Perhaps there is a theological truth to be faced for ourselves as well as Isaiah because whatever we might dream up in the way we choose to worship and regardless of how Christian we hope to appear to others, experience teaches us our prayers do not protect us from the dangers and the dangers and difficulties of life. Not then – not now. The events of the last year, the recent snow storms in the US, the chaos in the Middle East including the ISIS uprising and the human tragedies of Ebola, of crop failure, and climate refugees all pose genuine dilemmas. None of these would be part of the equation if God was personally protecting us with the equivalent of Harry Potter magic.

In the real world turn out to be lucky – but equally some are not. If Durham Street Methodist Church in Christchurch can fall on and kill three men trying to salvage the organ from a previous Earthquake there is clearly no magic Talisman that protected Methodist interests in that tragedy. And yes of course for others as always there are mysterious miraculous escapes from tragedy. Those who arrive too late for the plane journey that ends with a fiery end, and those like my Christchurch in-laws who had just left their MacCormacks Bay house when the Earthquake caused the ceiling to fall in. The real world continues to be a curious mixture of the unexpected, the cruel and the miraculous wonder. For some everything is just great – then for others just plain frightening…and there doesn’t seem to be any simple formula for what happens.

I don’t know about you, but my experience of God is not one of continuous, dramatic miracles. That’s not the way most experience what they call the living God. I can accept that for some, sometimes perhaps, there is the equivalent of the blinding flash of light, perhaps even the sensation of the voice from above, but to quote William Willimon: “in my experience God speaks most often through whispers, not shouts. God is found in the shadows, rather than as blinding light. And sometimes the whispers are very low whispers, and sometimes the shadows are very dark.”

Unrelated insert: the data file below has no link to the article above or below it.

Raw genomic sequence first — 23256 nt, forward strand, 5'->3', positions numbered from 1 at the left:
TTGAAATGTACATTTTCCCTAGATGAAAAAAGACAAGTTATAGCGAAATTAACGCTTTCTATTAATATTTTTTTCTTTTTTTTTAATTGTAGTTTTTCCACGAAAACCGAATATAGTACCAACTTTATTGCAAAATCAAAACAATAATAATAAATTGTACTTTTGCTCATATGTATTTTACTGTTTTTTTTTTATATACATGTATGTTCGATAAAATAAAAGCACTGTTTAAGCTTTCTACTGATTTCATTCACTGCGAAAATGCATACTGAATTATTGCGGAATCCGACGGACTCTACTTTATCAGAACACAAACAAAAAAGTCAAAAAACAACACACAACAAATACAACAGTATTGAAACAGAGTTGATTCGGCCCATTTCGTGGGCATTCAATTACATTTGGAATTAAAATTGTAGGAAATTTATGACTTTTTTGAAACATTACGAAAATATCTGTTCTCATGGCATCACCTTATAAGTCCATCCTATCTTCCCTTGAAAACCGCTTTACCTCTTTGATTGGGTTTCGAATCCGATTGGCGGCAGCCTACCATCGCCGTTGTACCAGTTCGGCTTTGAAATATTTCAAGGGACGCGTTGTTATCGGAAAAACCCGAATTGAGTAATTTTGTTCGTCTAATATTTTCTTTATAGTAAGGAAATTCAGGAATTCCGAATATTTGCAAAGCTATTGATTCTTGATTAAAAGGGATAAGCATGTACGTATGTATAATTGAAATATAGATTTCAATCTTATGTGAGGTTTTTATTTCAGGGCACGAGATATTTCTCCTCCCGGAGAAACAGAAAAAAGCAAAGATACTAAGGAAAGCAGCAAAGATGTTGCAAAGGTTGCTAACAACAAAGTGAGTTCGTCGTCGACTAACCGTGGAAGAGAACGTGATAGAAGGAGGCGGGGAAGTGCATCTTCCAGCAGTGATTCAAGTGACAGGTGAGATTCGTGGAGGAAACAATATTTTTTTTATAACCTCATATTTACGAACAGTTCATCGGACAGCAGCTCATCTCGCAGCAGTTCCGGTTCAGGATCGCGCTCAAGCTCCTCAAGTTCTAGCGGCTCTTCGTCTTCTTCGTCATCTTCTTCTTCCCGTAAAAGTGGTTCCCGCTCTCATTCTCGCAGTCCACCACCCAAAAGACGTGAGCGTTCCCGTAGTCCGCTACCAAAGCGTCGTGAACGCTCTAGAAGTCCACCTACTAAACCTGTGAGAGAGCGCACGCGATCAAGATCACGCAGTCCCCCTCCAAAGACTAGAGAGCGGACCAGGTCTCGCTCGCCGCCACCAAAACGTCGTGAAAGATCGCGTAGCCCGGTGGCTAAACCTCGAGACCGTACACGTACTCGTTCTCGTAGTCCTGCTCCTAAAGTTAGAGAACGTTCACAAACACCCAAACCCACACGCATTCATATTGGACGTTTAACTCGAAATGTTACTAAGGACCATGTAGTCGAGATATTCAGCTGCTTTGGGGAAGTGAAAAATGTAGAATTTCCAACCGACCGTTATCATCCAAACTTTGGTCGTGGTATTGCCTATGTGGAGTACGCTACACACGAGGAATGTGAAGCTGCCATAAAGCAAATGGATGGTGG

Miracles may be miracles to those who feel they experience them – but we should never assume they will be equally convincing to others who saw the same events with an entirely different viewpoint. Even with the Bible miracles, when for example the resurrected Christ appeared to Paul on the Damascus Road (Acts 9), Paul clearly heard the voice of Christ, so clearly that his life was changed forever. But those who were with him heard nothing.

Fred Craddock suggests that the presence of God is so easily missed because what may have originally happened (as he puts it) in rather muted tones, is later reported in the equivalent of glorious Technicolor in the Bible.

Craddock gives the example that when Luke tells of the death of Herod, he says that God struck him instantly dead and he was eaten up with worms (Acts 12:20-23). However, the historical record has it that the original Herod died of the gout. There is another miracle so dramatic and so embarrassingly unlikely that it rarely gets mentioned. Remember when at the time of the Crucifixion and resurrection Matthew says the tombs broke open and many dead people were seen walking. Why do you think this miracle was not even noticed by other gospel writers and totally absent from contemporary historians of the day?

There is miracle in the encounter with Jesus but it is hardly likely to matter unless the encounter has something to do with the real world we inhabit.   Jesus taught that the encounter is experienced in the way we interact with those in need and while the images of the first Christmas add immeasurably to our Christian experience it is worth remembering that Mark and John in their gospels and Paul in his letters left out the birth details altogether.   Perhaps we too might shift our focus towards valuing Jesus for what he can become for each of us.